My reaction to this is to observe how Christian precepts inherited from the church are central to the moral dogmas of the liberal intelligentsia. It seems to me any reason they can give for rejecting church tradition goes on to provide a ground for rejecting liberal moral teaching; any compelling reason to think that Jesus is of any importance eventually relies on the authority of the church as a witness to the faith. And besides that, the picture they give of church history simply isn't true. It is possible to say the most utterly unsupported things about church history and scripture without the least shame, the product of a restorationism so extreme as to retreat back before any record we have, enabling what comes down to simply making up proto-Christianity as needed. But there are a lot of records, and it's pretty clear working from the materials we have that Nicene orthodoxy wasn't something made up at Constantine's behest.

That orthodoxy may not sit easily in some modern minds, but so what? Surely what is most congenial to the secular, irreligious, or "spiritual" world around us is what we should be most suspicious of. It is those precepts which we who hold ourselves worldly are most inclined to rationalize. And I should add at this point that the neo/paleo-con conservative political religion of a lot of American Protestants is as easily criticized on the same basis.

Moderns don't like Jesus as the Real divine revelation who acts in history to save us, because it's so, well, particular and exclusive. Well, so what? If that's the way things are, then it's up to us to learn to live with it.


Jon in the Nati said...

"...a run of responses deriding the notion of a catechism as being a vehicle of "old-school" 'authoritarian[ism]'."

"...than the apparently now antique notion that the Church teaches anything whatsoever."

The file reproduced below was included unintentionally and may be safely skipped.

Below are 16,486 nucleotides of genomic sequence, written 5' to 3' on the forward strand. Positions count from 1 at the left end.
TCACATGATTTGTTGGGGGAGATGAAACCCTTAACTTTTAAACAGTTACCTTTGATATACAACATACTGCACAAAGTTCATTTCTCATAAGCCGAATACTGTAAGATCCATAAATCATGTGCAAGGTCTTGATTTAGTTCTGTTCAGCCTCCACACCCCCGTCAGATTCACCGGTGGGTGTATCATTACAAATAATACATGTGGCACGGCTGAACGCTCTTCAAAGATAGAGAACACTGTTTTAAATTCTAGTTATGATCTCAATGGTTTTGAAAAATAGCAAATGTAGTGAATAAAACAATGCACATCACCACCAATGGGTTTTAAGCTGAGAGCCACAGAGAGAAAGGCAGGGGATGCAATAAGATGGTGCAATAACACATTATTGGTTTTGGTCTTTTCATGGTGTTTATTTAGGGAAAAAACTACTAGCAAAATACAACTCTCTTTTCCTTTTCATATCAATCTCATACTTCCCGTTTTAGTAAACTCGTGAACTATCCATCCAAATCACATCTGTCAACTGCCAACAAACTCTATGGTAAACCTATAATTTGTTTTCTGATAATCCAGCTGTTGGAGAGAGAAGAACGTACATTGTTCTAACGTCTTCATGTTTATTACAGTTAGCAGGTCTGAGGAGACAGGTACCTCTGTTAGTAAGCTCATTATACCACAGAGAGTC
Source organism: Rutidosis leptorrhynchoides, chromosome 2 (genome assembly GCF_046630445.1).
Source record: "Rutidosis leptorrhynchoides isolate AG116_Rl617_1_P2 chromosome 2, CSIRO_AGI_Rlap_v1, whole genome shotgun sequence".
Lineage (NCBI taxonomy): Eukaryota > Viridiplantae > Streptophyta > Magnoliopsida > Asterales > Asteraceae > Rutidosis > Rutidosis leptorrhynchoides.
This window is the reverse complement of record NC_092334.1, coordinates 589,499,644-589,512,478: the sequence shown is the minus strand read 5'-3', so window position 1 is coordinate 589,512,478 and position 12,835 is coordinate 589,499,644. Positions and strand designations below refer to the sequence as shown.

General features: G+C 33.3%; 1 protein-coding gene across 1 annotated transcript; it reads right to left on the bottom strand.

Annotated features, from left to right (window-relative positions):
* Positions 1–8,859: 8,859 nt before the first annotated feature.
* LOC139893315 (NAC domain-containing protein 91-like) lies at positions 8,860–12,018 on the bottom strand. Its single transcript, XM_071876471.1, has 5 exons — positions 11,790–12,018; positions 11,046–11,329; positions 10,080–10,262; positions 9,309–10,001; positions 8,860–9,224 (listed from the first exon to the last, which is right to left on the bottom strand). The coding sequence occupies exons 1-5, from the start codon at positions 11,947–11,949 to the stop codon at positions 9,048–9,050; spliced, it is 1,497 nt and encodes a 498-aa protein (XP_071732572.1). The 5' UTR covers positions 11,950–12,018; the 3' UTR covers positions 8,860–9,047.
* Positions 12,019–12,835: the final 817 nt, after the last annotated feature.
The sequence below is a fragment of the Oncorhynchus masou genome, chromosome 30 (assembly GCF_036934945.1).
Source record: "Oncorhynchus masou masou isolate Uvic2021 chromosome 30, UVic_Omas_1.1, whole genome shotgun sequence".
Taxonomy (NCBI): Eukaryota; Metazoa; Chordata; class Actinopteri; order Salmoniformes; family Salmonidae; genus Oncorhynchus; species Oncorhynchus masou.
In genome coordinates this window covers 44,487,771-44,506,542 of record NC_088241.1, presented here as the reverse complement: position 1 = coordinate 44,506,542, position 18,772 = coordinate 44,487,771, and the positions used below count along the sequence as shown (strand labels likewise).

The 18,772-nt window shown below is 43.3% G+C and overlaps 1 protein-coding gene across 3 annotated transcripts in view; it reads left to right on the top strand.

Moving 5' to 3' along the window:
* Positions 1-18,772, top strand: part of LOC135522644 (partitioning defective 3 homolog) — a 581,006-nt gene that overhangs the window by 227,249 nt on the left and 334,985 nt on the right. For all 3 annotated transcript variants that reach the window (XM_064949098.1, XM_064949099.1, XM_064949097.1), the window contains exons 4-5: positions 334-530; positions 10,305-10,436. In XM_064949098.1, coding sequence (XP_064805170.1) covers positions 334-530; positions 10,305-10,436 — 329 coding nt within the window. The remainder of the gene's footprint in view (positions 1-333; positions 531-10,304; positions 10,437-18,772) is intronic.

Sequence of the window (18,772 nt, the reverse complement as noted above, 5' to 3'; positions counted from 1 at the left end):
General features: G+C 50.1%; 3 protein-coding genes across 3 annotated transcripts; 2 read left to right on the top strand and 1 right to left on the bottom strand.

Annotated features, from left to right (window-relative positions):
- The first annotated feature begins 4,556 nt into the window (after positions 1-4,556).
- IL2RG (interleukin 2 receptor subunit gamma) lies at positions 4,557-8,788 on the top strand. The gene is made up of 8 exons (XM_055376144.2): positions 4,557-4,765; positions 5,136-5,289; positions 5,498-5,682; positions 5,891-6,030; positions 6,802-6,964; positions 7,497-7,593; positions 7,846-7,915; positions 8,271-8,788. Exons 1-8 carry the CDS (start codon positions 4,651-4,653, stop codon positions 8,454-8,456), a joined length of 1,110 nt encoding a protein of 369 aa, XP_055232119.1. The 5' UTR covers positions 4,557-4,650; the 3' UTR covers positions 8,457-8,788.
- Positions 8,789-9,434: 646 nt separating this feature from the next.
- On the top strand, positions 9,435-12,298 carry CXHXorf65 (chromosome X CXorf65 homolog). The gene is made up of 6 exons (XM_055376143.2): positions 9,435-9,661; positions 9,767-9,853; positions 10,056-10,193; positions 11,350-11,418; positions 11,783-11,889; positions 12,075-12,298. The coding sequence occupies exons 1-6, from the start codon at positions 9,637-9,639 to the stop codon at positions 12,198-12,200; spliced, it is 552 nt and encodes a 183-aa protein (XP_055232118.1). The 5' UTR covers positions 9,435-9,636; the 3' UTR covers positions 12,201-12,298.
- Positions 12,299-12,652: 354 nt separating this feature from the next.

Indeed. This, for my money, is the thing that is going to kill the Episcopal Church. Not women in vestments, not pet blessings, and [probably] not the gays. If the church teaches nothing that is worthy of belief or adherence, then I cannot for the life of me understand the reason for its existence at all.

Really, it became impossible a long time ago to have a theologically-serious discussion in TEC; witness, just as an example, Archer of the Forest's comment on the previous post. It is not just 'liberalism'; it is utter disdain for doctrine of any kind, and an unwillingness to engage (even to the point of disagreement) with the great doctrines of historic Christianity.

Fr. Jonathan said...

Just a minor correction. We had a very good Catechism for teaching children preparing for Confirmation long before 1976. Presumably, the teaching of that Catechism is still licit,

AAK said...

I agree with Jon in the Nati: this is right on the money.

Frair John said...

Over the Summer, I had a group of people in my front room discussing this very thing.
We tended to place the problem as being more of an issue within certain axis of generational and socio economic groups.

C. Wingate said...

John, to the degree that's true, it's a recipe for the church to grow old and die.